There’s been quite the backlash since it was leaked that the Six Nations TV rights could be sold to a satellite broadcaster but we all have to move with the times and it might not be a bad thing.
I understand it’s an evocative issue and one that’s always going to prompt a strong reaction but the media landscape has changed drastically since the last time some of England’s games in the competition were on Sky in the late nineties and we can’t just ignore that.
The first thing that should be said is this is not a done deal just yet but the one thing we do know from sources close to the deal is that ITV and the BBC won’t be allowed to make another joint bid to keep the existing arrangement intact.
That obviously massively increases the likelihood of the competition going behind a paywall and the pervading narrative seems to be that would be a bad thing but that isn’t necessarily the case.
The example of cricket is always cited and the link made between England’s games being broadcast on Sky and a decline in participation. Of course, that has to be a major consideration for the unions in rugby at the moment but without Sky cricket would be in a far worse place today in my opinion.
They’ve been at the forefront of a host of major developments and advancements in the sport over the past couple of decades and, while the viewing figures are clearly lower than they would be on terrestrial TV, have done a lot to try to boost participation too.
Formula One is always banded about in the conversation as well because of CVC’s prior involvement in that sport. The private equity firm is buying a 15% stake in the Six Nations for £300 million and many people are concerned about their intentions.
Let’s make no bones about it, their intention is to make money and deliver a return on their investment but I don’t think the issues people have with F1 are CVC’s fault.
They made a huge amount of money from the sport between 2006 and 2017 but I think it’s up to the stakeholders in Formula One to continue to improve the product. CVC aren’t going to invest in rugby to run it into the ground and it’s up to the unions to look after the game.
There’s been some talk that the Six Nations should be part of the so-called ‘crown jewels’ list of sporting events that are protected and can only be shown on free-to-air channels but that is something that came into being in 1991 and was updated for the first time in 20 years last year.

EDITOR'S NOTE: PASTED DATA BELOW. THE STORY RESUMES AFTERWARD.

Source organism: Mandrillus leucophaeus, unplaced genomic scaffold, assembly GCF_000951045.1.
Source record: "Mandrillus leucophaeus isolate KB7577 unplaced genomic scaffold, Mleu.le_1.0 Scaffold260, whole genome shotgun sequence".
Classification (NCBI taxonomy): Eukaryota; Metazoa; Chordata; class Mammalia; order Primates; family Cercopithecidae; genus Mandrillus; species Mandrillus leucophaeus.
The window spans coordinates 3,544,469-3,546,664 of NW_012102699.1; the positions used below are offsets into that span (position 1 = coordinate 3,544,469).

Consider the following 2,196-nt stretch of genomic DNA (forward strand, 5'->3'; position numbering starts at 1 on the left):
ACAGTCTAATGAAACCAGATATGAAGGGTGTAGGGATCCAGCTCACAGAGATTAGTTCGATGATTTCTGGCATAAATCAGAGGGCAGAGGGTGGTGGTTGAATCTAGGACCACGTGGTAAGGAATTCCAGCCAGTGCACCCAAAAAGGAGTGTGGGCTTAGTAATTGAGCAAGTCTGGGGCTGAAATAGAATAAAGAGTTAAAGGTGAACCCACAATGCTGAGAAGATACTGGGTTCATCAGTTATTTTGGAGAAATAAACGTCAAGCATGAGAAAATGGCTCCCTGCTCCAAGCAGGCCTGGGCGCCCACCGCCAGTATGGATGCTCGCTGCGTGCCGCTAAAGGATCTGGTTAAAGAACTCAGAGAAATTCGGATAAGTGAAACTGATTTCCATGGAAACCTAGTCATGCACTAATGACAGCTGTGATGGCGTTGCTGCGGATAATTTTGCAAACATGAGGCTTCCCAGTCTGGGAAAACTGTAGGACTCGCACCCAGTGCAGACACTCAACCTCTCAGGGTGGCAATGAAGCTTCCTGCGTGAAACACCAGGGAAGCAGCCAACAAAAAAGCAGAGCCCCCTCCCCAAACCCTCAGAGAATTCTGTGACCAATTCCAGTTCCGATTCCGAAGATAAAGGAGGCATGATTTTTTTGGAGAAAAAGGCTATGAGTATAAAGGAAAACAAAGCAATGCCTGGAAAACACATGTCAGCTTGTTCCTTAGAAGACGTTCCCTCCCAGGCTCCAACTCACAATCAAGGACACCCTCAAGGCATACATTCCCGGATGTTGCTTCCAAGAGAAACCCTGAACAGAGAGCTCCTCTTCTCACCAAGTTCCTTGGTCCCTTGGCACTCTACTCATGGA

The sports broadcast market has moved on and the Six Nations is actually a Group B listed event anyway, which means it can be screened on pay TV if terrestrial channels are handed secondary rights, so highlights at least will remain on free-to-air television.
The way we consume media nowadays and the way we live our lives is so different to even five years ago, let alone a couple of decades ago, and it’s important to get the right broadcast partner but whether that’s a satellite or terrestrial one remains to be seen.
Streaming services are on the rise and looking to get into sport more and more, with Amazon having dipped their toe into the Premier League football rights market already, and social media and short video clips are huge in terms of engagement now.
If you look at club rugby, BT Sport is the home of the Premiership and Champions Cup, Premier Sports has the Guinness PRO14 rights and the likes of Channel 4 and Channel 5 also broadcast matches so there are a lot of subscriptions to buy if you’re a rugby fan.
In international rugby the picture is similar outside of the Six Nations, with Sky currently having the rights to England’s autumn internationals but the other home nations having rights agreements with various other broadcasters. That’s clearly something CVC would like to be more streamlined.
The sums being mentioned would represent an increase on the current deal and the RFU are in need of money if reports are to be believed, with the WRU and others surely welcoming an increase too.
It’s obviously up to those unions to use that revenue wisely and reinvest it into the sport and, ultimately, money talks and CVC and the unions are clearly out to make money but I don’t think this is all about cold hard cash.
It’s about finding the right broadcast partner. We have to move with the times and if the Six Nations does move away from terrestrial TV, it might not be the worst thing in the world.
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